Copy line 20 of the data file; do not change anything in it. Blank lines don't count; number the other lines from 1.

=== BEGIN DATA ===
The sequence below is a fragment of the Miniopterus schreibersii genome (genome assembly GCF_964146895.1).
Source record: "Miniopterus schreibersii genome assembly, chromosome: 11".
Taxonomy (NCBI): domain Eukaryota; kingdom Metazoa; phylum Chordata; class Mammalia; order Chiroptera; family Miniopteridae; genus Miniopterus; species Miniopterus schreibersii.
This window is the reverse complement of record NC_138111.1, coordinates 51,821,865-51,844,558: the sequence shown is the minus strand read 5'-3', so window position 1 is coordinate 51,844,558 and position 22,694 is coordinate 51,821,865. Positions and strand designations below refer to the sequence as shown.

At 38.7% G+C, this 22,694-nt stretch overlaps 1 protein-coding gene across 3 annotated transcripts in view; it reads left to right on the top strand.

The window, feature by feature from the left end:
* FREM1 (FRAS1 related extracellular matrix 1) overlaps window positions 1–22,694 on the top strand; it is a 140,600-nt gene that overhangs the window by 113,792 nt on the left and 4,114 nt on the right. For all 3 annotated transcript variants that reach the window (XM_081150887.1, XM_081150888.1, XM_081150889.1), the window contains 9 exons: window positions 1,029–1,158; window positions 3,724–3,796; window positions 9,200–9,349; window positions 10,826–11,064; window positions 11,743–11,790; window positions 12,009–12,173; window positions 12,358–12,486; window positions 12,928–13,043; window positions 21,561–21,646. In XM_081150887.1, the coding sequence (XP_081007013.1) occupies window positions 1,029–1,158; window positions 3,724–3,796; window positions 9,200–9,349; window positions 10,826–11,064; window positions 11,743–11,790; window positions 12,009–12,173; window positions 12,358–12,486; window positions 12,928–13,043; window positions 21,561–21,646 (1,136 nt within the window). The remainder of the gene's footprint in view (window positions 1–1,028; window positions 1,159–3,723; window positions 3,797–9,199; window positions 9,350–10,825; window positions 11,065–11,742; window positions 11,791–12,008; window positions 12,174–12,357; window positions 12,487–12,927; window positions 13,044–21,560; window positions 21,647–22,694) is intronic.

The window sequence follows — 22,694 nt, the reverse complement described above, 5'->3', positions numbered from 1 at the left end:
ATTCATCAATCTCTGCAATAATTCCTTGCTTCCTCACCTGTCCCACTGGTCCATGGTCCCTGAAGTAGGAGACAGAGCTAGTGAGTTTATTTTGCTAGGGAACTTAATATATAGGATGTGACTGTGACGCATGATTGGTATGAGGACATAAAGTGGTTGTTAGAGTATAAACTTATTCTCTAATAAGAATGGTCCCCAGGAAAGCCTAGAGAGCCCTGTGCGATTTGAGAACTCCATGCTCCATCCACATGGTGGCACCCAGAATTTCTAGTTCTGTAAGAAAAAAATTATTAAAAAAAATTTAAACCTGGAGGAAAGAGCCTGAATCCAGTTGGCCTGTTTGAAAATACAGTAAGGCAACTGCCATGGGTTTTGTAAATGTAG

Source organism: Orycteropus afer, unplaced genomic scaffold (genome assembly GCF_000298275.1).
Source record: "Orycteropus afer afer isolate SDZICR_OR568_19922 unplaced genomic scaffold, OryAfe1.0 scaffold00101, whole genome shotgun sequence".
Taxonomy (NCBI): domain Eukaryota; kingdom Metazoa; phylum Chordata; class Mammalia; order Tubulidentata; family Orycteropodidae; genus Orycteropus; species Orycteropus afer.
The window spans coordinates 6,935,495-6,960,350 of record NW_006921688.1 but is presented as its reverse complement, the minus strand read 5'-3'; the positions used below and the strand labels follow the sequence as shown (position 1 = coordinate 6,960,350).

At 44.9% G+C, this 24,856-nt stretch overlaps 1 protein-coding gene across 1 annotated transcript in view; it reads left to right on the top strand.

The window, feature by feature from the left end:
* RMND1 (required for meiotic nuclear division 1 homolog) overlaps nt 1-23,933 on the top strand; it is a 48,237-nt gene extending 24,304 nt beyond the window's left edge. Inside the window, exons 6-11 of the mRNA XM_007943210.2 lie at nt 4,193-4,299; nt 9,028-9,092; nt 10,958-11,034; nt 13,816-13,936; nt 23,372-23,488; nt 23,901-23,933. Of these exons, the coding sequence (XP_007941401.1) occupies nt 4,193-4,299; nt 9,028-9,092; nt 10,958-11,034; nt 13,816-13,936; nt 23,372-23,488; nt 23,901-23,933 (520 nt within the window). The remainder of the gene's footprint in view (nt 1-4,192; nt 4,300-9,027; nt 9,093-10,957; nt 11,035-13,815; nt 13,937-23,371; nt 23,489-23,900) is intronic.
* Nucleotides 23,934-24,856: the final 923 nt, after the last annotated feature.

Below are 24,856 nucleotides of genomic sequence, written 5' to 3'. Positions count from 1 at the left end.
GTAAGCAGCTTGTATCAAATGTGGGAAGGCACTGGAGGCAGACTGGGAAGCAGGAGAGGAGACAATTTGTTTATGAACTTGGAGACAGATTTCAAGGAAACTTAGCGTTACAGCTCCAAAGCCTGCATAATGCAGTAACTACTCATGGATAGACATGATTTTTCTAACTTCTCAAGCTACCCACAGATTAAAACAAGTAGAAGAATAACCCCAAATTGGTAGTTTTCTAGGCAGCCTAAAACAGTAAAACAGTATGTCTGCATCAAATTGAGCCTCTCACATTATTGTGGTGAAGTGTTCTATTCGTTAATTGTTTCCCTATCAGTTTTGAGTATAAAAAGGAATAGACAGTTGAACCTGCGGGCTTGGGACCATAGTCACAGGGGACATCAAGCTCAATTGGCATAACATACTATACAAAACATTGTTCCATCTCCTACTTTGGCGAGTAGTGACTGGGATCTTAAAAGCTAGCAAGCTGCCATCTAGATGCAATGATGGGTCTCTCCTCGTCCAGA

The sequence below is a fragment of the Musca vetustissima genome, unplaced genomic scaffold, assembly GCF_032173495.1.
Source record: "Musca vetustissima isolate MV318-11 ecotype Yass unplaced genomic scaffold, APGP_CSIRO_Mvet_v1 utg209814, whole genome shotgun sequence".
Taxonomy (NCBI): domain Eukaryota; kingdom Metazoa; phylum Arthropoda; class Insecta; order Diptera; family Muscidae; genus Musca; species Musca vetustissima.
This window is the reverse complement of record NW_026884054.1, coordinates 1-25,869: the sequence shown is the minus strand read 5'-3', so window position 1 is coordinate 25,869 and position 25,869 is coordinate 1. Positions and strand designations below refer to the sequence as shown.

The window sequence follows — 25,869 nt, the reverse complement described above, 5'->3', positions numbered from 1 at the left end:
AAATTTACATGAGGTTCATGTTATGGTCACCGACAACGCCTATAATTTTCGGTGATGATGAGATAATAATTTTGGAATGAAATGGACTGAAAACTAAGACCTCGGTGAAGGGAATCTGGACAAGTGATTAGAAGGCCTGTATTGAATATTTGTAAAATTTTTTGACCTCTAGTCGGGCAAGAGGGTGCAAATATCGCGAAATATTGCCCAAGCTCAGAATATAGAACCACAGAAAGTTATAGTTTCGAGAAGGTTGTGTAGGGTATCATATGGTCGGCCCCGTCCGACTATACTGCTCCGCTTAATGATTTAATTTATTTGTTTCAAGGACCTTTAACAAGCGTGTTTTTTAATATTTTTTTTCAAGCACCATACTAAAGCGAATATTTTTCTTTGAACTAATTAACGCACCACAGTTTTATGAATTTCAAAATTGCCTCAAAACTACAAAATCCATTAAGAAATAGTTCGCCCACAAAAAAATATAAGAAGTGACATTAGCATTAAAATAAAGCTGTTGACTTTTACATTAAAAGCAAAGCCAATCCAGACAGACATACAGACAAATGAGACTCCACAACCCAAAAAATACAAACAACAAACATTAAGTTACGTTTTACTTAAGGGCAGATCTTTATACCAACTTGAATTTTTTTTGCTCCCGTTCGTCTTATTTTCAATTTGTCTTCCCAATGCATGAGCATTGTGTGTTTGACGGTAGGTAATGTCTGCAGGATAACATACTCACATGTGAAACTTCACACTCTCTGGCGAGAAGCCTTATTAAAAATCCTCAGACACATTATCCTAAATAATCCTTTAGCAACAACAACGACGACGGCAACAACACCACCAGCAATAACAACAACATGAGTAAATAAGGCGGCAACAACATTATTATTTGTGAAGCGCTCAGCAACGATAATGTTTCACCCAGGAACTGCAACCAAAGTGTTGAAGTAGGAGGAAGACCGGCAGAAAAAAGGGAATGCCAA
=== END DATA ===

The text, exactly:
The sequence below is a fragment of the Musca vetustissima genome, unplaced genomic scaffold, assembly GCF_032173495.1.